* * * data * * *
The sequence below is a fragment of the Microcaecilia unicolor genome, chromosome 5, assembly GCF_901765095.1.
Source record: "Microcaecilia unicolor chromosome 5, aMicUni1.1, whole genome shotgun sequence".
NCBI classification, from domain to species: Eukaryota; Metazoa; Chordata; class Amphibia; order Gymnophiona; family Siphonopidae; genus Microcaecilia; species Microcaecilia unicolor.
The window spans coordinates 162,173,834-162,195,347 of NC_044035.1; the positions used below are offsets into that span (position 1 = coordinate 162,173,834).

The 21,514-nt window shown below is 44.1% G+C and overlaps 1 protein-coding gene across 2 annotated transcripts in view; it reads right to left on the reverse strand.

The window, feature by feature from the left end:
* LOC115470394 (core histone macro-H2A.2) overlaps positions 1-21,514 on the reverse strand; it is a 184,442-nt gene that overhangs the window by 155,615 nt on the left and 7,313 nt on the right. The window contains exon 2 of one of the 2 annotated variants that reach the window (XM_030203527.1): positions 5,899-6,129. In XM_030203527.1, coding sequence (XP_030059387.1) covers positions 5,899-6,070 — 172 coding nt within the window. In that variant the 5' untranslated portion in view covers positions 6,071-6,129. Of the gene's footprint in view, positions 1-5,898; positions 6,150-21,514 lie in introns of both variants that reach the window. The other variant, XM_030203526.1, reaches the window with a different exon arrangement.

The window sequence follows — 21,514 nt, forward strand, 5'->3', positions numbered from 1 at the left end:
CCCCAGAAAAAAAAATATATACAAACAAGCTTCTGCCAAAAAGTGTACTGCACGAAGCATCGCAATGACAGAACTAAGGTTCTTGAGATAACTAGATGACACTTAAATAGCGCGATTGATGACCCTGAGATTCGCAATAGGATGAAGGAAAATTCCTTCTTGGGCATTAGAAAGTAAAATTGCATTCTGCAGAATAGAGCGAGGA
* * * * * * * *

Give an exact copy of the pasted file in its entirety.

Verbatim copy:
The sequence below is a fragment of the Microcaecilia unicolor genome, chromosome 5, assembly GCF_901765095.1.
Source record: "Microcaecilia unicolor chromosome 5, aMicUni1.1, whole genome shotgun sequence".
NCBI classification, from domain to species: Eukaryota; Metazoa; Chordata; class Amphibia; order Gymnophiona; family Siphonopidae; genus Microcaecilia; species Microcaecilia unicolor.
The window spans coordinates 162,173,834-162,195,347 of NC_044035.1; the positions used below are offsets into that span (position 1 = coordinate 162,173,834).

The 21,514-nt window shown below is 44.1% G+C and overlaps 1 protein-coding gene across 2 annotated transcripts in view; it reads right to left on the reverse strand.

The window, feature by feature from the left end:
* LOC115470394 (core histone macro-H2A.2) overlaps positions 1-21,514 on the reverse strand; it is a 184,442-nt gene that overhangs the window by 155,615 nt on the left and 7,313 nt on the right. The window contains exon 2 of one of the 2 annotated variants that reach the window (XM_030203527.1): positions 5,899-6,129. In XM_030203527.1, coding sequence (XP_030059387.1) covers positions 5,899-6,070 — 172 coding nt within the window. In that variant the 5' untranslated portion in view covers positions 6,071-6,129. Of the gene's footprint in view, positions 1-5,898; positions 6,150-21,514 lie in introns of both variants that reach the window. The other variant, XM_030203526.1, reaches the window with a different exon arrangement.

The window sequence follows — 21,514 nt, forward strand, 5'->3', positions numbered from 1 at the left end:
CCCCAGAAAAAAAAATATATACAAACAAGCTTCTGCCAAAAAGTGTACTGCACGAAGCATCGCAATGACAGAACTAAGGTTCTTGAGATAACTAGATGACACTTAAATAGCGCGATTGATGACCCTGAGATTCGCAATAGGATGAAGGAAAATTCCTTCTTGGGCATTAGAAAGTAAAATTGCATTCTGCAGAATAGAGCGAGGA